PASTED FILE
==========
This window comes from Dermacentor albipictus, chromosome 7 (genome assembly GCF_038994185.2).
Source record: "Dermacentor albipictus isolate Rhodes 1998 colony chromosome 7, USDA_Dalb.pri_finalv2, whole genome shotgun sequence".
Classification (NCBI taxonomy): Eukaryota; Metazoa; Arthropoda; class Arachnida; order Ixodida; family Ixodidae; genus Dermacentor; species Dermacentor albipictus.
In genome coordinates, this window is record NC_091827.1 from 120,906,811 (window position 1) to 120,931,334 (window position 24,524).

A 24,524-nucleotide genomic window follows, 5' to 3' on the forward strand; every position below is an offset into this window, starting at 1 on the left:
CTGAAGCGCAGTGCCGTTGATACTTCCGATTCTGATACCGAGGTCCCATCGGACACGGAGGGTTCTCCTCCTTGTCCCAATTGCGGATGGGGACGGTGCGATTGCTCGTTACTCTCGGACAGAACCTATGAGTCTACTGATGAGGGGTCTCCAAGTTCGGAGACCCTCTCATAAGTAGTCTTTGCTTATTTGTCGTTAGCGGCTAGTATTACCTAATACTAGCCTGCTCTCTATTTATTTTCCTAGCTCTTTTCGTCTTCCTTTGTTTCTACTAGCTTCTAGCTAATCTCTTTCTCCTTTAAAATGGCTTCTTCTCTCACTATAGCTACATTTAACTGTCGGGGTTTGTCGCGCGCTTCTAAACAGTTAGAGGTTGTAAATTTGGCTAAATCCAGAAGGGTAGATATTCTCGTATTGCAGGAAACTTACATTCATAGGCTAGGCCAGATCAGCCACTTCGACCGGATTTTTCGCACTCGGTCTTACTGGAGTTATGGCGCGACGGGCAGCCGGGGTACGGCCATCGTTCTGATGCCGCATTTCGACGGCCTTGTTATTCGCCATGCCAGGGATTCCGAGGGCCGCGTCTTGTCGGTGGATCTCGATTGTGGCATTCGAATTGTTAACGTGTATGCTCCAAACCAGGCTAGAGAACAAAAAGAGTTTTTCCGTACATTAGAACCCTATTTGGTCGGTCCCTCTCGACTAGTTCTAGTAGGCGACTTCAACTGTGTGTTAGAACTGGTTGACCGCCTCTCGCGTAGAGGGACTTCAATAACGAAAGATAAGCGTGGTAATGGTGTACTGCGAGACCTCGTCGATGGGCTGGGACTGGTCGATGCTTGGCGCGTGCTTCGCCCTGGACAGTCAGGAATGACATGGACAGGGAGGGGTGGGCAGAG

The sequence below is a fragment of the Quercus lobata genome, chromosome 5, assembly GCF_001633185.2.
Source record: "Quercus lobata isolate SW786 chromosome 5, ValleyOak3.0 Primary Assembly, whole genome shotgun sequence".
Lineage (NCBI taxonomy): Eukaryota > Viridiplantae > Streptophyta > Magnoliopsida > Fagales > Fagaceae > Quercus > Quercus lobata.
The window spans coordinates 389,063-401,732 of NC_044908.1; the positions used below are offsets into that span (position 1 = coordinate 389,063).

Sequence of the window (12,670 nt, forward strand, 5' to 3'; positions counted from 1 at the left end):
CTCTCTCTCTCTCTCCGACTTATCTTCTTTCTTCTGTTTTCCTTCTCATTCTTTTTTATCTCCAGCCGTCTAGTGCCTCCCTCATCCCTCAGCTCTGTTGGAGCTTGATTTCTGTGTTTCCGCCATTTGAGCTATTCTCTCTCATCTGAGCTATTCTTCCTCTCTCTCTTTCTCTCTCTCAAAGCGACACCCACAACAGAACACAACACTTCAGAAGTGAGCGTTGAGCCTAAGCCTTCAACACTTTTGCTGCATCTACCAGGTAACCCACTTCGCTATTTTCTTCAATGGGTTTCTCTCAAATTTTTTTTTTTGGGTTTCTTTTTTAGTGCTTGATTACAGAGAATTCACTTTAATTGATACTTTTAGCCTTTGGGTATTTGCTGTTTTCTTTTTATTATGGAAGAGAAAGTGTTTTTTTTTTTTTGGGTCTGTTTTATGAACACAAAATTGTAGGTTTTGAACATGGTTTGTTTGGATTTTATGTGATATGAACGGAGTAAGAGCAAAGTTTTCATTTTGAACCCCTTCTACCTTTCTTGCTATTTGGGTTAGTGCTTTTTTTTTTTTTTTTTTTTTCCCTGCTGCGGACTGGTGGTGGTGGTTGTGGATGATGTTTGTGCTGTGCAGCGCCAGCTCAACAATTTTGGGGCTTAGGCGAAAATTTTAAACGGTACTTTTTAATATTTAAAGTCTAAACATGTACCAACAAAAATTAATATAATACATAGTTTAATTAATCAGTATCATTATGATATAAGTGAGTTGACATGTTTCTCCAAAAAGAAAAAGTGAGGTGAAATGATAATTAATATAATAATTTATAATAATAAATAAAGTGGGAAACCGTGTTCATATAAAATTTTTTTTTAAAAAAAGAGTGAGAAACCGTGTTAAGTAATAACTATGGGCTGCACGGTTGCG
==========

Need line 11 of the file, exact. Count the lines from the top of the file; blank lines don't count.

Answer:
Sequence of the window (12,670 nt, forward strand, 5' to 3'; positions counted from 1 at the left end):